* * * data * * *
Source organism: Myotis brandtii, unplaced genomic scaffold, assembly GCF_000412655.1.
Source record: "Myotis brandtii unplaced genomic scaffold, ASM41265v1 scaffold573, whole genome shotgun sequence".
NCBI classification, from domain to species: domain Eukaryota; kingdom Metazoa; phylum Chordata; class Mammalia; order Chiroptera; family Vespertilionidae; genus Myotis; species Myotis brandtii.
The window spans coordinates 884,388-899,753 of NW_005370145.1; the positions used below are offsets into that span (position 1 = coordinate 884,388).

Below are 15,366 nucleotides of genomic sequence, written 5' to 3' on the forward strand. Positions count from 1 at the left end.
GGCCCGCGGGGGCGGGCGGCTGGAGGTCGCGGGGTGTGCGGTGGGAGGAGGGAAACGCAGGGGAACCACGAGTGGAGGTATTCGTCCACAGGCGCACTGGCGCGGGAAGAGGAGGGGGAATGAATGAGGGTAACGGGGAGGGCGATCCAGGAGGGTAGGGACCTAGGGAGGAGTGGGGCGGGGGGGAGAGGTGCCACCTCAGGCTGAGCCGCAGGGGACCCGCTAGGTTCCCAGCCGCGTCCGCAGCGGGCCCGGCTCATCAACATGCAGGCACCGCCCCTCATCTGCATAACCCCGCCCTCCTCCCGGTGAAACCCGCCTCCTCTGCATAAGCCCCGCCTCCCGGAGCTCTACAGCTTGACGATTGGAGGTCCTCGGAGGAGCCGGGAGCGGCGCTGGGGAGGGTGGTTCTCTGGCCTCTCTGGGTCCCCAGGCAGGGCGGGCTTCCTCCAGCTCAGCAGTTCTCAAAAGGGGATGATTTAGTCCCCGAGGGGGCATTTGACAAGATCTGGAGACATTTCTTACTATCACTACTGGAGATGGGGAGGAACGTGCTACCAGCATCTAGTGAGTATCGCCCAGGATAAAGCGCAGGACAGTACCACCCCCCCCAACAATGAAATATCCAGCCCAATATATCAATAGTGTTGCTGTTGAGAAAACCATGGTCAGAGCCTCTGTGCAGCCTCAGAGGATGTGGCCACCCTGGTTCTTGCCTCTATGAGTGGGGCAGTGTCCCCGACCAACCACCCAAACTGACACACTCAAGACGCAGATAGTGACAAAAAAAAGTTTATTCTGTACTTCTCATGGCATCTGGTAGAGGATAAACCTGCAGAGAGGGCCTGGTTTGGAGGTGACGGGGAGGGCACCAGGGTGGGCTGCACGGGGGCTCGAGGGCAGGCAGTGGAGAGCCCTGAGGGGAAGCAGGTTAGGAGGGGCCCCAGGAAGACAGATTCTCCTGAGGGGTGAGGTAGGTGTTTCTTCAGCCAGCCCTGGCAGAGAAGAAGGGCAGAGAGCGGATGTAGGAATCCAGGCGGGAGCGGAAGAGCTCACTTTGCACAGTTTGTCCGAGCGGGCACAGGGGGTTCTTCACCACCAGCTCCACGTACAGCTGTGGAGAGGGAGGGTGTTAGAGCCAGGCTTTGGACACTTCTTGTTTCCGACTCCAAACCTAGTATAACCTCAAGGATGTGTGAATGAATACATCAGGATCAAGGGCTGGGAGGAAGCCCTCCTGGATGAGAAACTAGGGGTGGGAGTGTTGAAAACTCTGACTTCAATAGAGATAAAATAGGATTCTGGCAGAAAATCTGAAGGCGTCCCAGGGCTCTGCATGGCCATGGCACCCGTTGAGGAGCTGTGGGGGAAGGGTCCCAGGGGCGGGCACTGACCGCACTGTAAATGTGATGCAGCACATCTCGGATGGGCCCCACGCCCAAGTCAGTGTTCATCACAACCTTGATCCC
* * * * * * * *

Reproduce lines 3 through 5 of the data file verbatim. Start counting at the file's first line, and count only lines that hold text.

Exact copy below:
NCBI classification, from domain to species: domain Eukaryota; kingdom Metazoa; phylum Chordata; class Mammalia; order Chiroptera; family Vespertilionidae; genus Myotis; species Myotis brandtii.
The window spans coordinates 884,388-899,753 of NW_005370145.1; the positions used below are offsets into that span (position 1 = coordinate 884,388).

Below are 15,366 nucleotides of genomic sequence, written 5' to 3' on the forward strand. Positions count from 1 at the left end.